When I decided to take a trip to Europe next year, I knew I wanted to add in a couple of stopovers on the way. Flying all the way from New Zealand to Europe is NOT FUN! If, like me, you suffer from severe motion sickness, that second flight leg can be truly horrific. And when you land, you still have to navigate your way to your accommodation.
The best way to avoid motion sickness is to cut your travel time down as much as possible. Including stopovers into your travel plans accomplishes this, and you get to explore a city you may not have otherwise visited. When you search for flights to your chosen destination using a flight aggregator like Skyscanner, Webjet, Kayak etc, they’ll bring up the cheapest flights, but they’re always heading straight to your destination with as short a layover as possible. You can search for multi-stop flights, but you need to know exact dates first and they generally won’t search for cheaper flights on other dates.
So, how do you find the cheapest flights AND add on stopovers?
1. Start by performing a general flight search using an aggregator.
First, check out what flights are available to your destination by searching on multiple flight aggregators. Not all aggregators search the same airlines/websites. For example, Skyscanner and Kayak are great for searching flights departing the US or Europe, but they won’t find as many flights leaving New Zealand as Webjet or House of Travel will. Have a look on as many websites as you can and check out the websites of your preferred airlines as well, just in case they are running specials that aren’t showing up on the aggregators.
2. Assess the options.
When you’ve found the cheapest flights, take a careful look at them to see if they’re suitable. Many of the cheapest flights leave late at night or very early in the morning. Or they might arrive at your destination in the middle of the night or to airports far away from city centres. In these two situations, often pubic transport can’t be relied on so you would have to pay for an expensive taxi, thus negating the lower flight cost.
When I started looking for flights to Europe, the cheapest options had departure times and long layovers that I wanted to avoid; such as departing at 11pm, arriving in Sydney about the same time and not flying out again until 5am. Then there were still two more layovers to look forward to before reaching London. No thanks – I’m willing to pay a little more to avoid that situation.
Note that flight aggregators aren’t always up to date with their pricing. The above example shows a $1118 fare from Flight Network. When following the link, I find the fare is $1175 before fees. Airlines’ own websites also don’t always show all the options, so flight aggregators and 3rd party sites can help you get a sense of where airlines fly and what combinations of flights could work.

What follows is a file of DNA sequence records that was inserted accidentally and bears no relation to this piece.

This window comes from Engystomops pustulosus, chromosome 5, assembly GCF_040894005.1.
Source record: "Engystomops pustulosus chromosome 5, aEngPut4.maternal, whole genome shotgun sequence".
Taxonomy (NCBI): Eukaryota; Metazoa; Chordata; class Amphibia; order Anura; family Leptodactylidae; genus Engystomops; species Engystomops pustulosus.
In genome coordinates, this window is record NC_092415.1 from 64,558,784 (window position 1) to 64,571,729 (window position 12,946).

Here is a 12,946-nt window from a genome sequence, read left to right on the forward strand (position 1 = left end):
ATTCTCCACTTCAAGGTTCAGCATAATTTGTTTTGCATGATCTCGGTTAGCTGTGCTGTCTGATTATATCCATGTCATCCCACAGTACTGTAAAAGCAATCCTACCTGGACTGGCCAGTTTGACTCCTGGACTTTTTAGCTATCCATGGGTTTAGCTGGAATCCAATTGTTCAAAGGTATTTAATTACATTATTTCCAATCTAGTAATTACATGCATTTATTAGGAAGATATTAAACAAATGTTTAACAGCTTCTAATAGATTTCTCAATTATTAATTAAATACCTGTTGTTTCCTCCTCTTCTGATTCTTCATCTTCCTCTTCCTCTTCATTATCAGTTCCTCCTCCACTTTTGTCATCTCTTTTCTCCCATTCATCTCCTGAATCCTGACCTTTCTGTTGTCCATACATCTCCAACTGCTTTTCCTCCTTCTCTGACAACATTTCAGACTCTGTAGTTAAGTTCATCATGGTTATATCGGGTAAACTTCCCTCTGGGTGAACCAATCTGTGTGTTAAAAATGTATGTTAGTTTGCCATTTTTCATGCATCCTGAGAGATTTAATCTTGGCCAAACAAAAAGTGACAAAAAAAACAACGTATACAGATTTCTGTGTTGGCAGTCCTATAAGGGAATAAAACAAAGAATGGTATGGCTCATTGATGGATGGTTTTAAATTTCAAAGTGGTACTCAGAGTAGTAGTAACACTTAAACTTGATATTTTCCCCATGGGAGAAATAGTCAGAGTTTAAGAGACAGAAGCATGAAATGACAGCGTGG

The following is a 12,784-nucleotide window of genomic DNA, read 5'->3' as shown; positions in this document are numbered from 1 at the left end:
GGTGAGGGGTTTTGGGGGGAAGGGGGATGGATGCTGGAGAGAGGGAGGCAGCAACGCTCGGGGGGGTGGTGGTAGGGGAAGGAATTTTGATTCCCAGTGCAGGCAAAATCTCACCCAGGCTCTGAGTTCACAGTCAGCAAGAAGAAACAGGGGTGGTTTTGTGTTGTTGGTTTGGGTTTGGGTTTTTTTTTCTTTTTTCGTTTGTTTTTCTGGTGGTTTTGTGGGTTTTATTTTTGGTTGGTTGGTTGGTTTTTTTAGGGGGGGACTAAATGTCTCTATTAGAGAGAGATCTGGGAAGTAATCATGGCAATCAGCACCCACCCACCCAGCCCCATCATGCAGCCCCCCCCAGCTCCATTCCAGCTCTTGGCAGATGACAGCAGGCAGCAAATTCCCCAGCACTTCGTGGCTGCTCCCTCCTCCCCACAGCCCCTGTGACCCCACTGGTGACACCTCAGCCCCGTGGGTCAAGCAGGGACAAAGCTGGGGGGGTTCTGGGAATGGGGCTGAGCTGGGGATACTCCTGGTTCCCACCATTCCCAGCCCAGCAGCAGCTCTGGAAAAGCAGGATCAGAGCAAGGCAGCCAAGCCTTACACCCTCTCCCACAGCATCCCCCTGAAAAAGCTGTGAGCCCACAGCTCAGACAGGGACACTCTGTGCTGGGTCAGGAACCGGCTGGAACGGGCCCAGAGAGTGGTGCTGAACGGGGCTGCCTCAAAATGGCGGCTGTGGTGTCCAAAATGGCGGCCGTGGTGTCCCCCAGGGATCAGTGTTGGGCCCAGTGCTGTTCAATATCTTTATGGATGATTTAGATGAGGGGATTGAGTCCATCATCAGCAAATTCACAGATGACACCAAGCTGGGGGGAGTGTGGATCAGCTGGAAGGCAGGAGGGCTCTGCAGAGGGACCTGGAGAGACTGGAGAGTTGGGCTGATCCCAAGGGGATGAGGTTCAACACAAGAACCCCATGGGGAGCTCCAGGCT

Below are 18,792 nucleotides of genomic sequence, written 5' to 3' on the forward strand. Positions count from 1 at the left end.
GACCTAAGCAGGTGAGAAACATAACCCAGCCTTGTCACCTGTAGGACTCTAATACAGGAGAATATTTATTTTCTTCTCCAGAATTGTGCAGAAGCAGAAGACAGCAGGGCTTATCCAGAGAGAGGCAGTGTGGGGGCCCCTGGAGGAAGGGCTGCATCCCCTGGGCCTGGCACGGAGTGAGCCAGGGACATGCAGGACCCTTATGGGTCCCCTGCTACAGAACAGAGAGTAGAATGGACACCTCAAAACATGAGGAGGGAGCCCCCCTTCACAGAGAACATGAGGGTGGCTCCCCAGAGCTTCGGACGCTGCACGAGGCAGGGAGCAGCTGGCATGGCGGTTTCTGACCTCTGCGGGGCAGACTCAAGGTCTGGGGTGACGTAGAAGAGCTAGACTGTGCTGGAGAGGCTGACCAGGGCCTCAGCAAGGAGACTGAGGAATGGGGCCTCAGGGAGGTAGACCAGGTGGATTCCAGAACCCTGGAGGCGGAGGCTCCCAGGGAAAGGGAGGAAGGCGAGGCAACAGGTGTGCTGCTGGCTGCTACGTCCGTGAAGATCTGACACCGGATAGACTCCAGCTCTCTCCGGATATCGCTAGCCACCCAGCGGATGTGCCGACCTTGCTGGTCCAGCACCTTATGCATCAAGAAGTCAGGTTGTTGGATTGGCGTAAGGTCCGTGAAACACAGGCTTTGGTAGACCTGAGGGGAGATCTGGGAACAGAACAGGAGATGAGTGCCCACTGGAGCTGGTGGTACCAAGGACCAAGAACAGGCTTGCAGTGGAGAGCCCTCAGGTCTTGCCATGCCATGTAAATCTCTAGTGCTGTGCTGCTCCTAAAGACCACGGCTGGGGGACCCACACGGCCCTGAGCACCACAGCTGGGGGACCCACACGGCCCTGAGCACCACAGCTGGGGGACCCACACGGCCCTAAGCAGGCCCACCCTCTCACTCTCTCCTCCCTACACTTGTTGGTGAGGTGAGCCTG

3. Repeat the search on the airline’s own website.
Now that you’ve sussed out the best flight options, search on the airline’s website and look at the routes they fly. The aggregators will often show this as well, but by going to the airline’s own website you can more easily see all flights and routes taken in a particular day, as well as days either side of the search date. You’ll be able to see which flights make stops at the cities you would most like to visit.
4. Search mutli-stop itineraries on the airline’s website.
Now that you know which flights fly the best routes for the best price, it’s time to play with the dates. Say after following the previous three steps you’ve found that you can fly from Auckland to London via Vancouver on the 10th April for $1237. You want to turn that layover of a few hours into a few days. Start a multi-city search, flying Auckland to Vancouver on the 10th April and Vancouver to London 3 days later (or however long you’d like to stopover for). If you’re lucky, you’ll find it costs the exact same price as flying straight to your final destination. Other times, the flights you want will be well booked up, thus the price will be higher. Or the airline may not fly that particular route on the day specified. In that case, keep playing with the dates until you get a price-point and set of dates that work for you.
In some cases, I’ve heard that individual countries or airports charge additional taxes or fees to travellers stoping over for longer than a day. You can see if this is affecting your particular flights by checking the fare breakdown. If the taxes and fees portion for the stopover are higher than for the direct option, that’s what’s happening.
You may not be able to get the perfect mix of the best airline, the ideal stopover location, the cheapest price and convenient flight times, but with a bit of patience you should be able to find something that works for you. In my case, I would have really liked to stop over in Singapore. However doing so on my preferred airline, traveling on my preferred days, would have added $500 to the cost of the ticket. In the end though, I found flights on my preferred airline with stops in Tokyo and Los Angeles, which I’m pretty happy with. Singapore will just have to wait until next time.